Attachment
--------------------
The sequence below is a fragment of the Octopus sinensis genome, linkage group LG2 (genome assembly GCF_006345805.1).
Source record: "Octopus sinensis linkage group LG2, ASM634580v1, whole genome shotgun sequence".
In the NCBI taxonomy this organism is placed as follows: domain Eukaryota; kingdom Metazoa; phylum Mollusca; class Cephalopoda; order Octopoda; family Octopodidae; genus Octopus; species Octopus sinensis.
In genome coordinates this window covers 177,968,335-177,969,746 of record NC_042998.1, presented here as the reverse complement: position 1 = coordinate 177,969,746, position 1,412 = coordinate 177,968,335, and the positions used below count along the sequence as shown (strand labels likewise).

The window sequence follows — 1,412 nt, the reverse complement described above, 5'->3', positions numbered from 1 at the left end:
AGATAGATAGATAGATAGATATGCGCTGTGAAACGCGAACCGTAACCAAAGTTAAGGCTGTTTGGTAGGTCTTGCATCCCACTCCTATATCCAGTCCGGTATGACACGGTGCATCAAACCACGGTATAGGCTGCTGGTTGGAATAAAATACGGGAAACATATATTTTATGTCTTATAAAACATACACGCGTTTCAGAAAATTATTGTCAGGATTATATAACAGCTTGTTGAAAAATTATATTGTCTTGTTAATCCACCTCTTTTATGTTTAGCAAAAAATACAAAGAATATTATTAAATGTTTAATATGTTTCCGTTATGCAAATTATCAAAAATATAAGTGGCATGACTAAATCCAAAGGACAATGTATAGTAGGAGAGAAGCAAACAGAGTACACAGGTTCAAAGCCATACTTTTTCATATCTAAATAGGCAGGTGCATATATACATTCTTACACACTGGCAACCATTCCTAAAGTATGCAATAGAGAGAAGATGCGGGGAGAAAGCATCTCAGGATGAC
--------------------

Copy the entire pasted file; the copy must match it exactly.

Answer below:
The sequence below is a fragment of the Octopus sinensis genome, linkage group LG2 (genome assembly GCF_006345805.1).
Source record: "Octopus sinensis linkage group LG2, ASM634580v1, whole genome shotgun sequence".
In the NCBI taxonomy this organism is placed as follows: domain Eukaryota; kingdom Metazoa; phylum Mollusca; class Cephalopoda; order Octopoda; family Octopodidae; genus Octopus; species Octopus sinensis.
In genome coordinates this window covers 177,968,335-177,969,746 of record NC_042998.1, presented here as the reverse complement: position 1 = coordinate 177,969,746, position 1,412 = coordinate 177,968,335, and the positions used below count along the sequence as shown (strand labels likewise).

The window sequence follows — 1,412 nt, the reverse complement described above, 5'->3', positions numbered from 1 at the left end:
AGATAGATAGATAGATAGATATGCGCTGTGAAACGCGAACCGTAACCAAAGTTAAGGCTGTTTGGTAGGTCTTGCATCCCACTCCTATATCCAGTCCGGTATGACACGGTGCATCAAACCACGGTATAGGCTGCTGGTTGGAATAAAATACGGGAAACATATATTTTATGTCTTATAAAACATACACGCGTTTCAGAAAATTATTGTCAGGATTATATAACAGCTTGTTGAAAAATTATATTGTCTTGTTAATCCACCTCTTTTATGTTTAGCAAAAAATACAAAGAATATTATTAAATGTTTAATATGTTTCCGTTATGCAAATTATCAAAAATATAAGTGGCATGACTAAATCCAAAGGACAATGTATAGTAGGAGAGAAGCAAACAGAGTACACAGGTTCAAAGCCATACTTTTTCATATCTAAATAGGCAGGTGCATATATACATTCTTACACACTGGCAACCATTCCTAAAGTATGCAATAGAGAGAAGATGCGGGGAGAAAGCATCTCAGGATGAC